Thursday, April 24, 2008

I Was a Rock & Roll God, Part Two: The Rise and Fall of a Childhood Friendship over the Course of Seven Full-Length Albums and One Movie Soundtrack

The following, dating from 1979 to 1983 and spanning my entire junior high school experience and half of high school, is the admittedly incomplete discography of my band Coach (there were actually 14 albums in all). Some exacts titles, some “concepts,” even some entire albums, have long been buried both my time and by several hundred tons of garbage somewhere in Long Island. But the story remains as fresh today as the day it started in a suburban basement with an one eight-track tape deck, two childhood friends and at least six fistfights.

“Coach Original” (1979): Our very first album also set the template for every recording to follow—14 songs (12 originals plus one Aerosmith and one Ramones cover)—all played on lead clarinet and Duraflame carton drums—along with album art cribbed from another source (in this case, the package design for Atari 2600’s “Space War”). “Original” also features our one and only hit—“I’m a Fighter”—first penned during the “Lazer” years and obviously influenced by the theme song for “Rocky,” down to a few of the lyrics. I call it a hit because it remains the only Coach song title I can still recall (although as I write this I’m not completely certain if the title is actually “I’m a Fighter,” “He’s a Fighter” or “Let’s Just Fight”).

“Doubleheader” (1979): Released a mere two months after our smash debut, “Doubleheader” followed the “Original” pattern with another 12 original songs, two covers, our signature “clarinet/box drum give-and-take” and album art copied from an Atari package (this time “Video Olympics”). The album not only managed to avoid the sophomore slump by being successfully recorded over a microphone, but also further solidified the Coach sound, best summed up by James’ mother’s response to my constant clanging of the teapot cymbal as “Armageddon meets Chinese New Year.”

“Coach Alive” (1980): The seventies had been a heady time for concert recording aficionados, thanks in part to such major releases as “Frampton Comes Alive!” and “Kiss Alive!” With two full-length albums, 24 original songs and what might have been either an EP or an accidentally-taped practice session, James and I felt the time was right to release the Coach live album, made possible by simply lifting the crowd response from “Cheap Trick at Budokan” (during one song you can actually hear 20,000 screaming Japanese girls chant “Cry! Cry! Cry!”). In addition to being recorded “in front of a live audience” (and featuring cover art practically lifted from Styx’s “Paradise Theater”), “Coach Alive” plays a significant role in our band’s oeuvre for two reasons: 1) I actually sing lead in one song and 2) my voice actually breaks during said song. Yes, thanks to “Coach” I have recorded proof of the very second I hit puberty. Immediately after the song I suggested we take advantage of the moment by “laying down tracks” for a cover version of Peter Brady’s hit, “When It’s Time to Change.” James was never more insulted in his life. It was our first “professional” argument.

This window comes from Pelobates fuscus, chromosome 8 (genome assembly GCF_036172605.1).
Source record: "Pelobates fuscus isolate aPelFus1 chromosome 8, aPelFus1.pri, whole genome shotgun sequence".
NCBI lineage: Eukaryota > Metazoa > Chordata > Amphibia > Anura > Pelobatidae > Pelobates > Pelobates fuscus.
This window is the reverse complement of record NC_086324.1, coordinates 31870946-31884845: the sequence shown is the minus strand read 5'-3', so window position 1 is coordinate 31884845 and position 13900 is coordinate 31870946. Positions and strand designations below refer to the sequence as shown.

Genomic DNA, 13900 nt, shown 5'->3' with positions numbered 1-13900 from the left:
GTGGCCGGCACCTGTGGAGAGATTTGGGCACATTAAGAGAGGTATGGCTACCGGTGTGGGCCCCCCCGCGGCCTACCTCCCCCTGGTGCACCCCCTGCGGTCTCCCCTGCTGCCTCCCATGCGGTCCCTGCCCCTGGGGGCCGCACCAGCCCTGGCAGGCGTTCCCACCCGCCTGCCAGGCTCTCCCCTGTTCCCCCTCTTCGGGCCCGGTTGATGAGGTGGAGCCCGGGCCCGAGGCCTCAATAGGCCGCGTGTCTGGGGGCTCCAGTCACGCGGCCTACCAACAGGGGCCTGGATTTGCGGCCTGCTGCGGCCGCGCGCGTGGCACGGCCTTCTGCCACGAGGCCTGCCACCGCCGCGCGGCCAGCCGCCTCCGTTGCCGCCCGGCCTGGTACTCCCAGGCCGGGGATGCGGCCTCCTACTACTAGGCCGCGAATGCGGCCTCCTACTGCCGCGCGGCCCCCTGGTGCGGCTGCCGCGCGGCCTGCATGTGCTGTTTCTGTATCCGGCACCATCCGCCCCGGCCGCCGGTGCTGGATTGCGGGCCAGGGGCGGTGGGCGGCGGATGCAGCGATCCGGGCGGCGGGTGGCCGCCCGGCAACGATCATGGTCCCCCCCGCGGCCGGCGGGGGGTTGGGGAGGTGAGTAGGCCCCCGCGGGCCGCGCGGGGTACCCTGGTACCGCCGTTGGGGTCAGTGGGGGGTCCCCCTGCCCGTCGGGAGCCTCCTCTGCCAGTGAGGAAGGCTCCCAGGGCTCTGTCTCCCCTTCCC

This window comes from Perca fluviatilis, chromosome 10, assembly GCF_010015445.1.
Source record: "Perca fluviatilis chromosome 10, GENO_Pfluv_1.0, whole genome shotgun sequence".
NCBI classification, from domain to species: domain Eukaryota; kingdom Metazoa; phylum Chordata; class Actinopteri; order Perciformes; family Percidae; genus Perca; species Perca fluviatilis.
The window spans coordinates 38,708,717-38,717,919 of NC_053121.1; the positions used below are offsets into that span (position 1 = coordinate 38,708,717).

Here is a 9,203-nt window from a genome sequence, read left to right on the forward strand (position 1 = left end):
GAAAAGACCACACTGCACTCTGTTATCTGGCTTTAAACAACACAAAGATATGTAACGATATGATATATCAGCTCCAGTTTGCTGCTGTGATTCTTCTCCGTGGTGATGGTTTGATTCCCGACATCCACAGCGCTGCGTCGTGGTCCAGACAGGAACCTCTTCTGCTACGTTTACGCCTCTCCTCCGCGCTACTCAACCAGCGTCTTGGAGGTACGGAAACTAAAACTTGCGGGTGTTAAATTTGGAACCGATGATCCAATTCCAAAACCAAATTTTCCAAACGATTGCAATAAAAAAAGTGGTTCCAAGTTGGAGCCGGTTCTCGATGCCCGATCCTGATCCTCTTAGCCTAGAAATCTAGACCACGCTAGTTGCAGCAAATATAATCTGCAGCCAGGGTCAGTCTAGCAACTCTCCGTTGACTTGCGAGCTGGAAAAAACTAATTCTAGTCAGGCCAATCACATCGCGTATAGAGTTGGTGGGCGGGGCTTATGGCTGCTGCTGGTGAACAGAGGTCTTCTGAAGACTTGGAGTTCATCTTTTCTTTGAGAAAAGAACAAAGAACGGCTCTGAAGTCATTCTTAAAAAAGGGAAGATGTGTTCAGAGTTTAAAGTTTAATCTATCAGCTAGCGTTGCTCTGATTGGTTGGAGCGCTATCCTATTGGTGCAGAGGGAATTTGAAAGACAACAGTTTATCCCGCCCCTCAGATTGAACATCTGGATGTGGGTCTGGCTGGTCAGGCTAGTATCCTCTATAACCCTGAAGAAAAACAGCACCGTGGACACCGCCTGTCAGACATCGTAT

“Soundtrack to a Science Fiction Movie Never Made” (1980): Not so much an actual Coach album as a soundtrack to a film James and I had longed to write, direct, star in, edit, produce and market (the album featured only two original Coach songs in addition to ten illegally recorded AOR hits of the day), STASFMNM is a sad reminder of what could have been. Since fifth grade James and I had been working on a full-length sci-fi movie that incorporated characters and plotlines from both our comic strips (which was another way of saying it incorporated elements from “Star Wars” and “Battlestar Galactica”). This being a time before not only digital cameras but also the prevalence of VHS camcorders, James insisted that we do it on 16mm film stock and rent real movie cameras, resulting in an initial budget of $47,000. James said we could easily raise the money. I said much like a depraved squirrel he was fucking nuts. We didn’t speak to each other for almost an entire month. Looking back on it now, it’s somewhat sad that I had opted against wiping out my parents’ life savings to finance the vision of a 13-year-old filmmaker. After all, seeing a rocket ship dock at a spinning space station to the Johann Strauss II’s “On the Beautiful Blue Danube” is one thing. Seeing almost the exact same scene reenacted with cardboard and string to Boston’s “More Than a Feeling,” well, now that’s just art.

“Junk Rock” (1980): Very few musicians can say that they were directly influenced by Sonny Bono. Even fewer can say they were influenced by a Sonny Bono guest-turn on “The Love Boat.” It was during one such appearance that Sonny played an Alice Cooper look-alike called “Deacon Dark,” the leading light of a musical genre the show called “junk rock” and singer of such hits as “Smash It” and “Step, Step, Step on Toads.” Eventually Deacon sees the errors of his hard, head-banging ways and even wins the heart of a deaf girl by switching to soft-rock ballads (she can feel the vibrations when he plays on the piano). But the idea of “junk rock” stuck with me, both because it sounded so damn stupid and because it seemed like just what our band needed to offset the increasing tension of our practices and recording sessions (we were now arguing every half-hour for every hour we played and were often on the verge of a fistfight). Fortunately, James had just recently switched from the clarinet to electric guitar and was quite eager to blow the roof off of Dix Hills, Long Island. By all accounts the album was a raucous (read: “unlistenable”) affair, concluding with our major opus “Crash It,” which clocked in at over 27 minutes and featured the two us of destroying both our instruments as well as part of James’ parents’ basement before spending the final ten minutes beating the living shit out of each other, all of it captured on eight-track glory. And just like Pink Floyd’s “Dark Side of the Moon” ends with the now iconic “heartbeats” from “Eclipse,” Coach’s “Junk Rock” ends on an equally celebrated audio moment—the sound of James’ mom screaming, “Stop it! Stop it!” as James and I banged each other’s skulls against his Ping Pong table.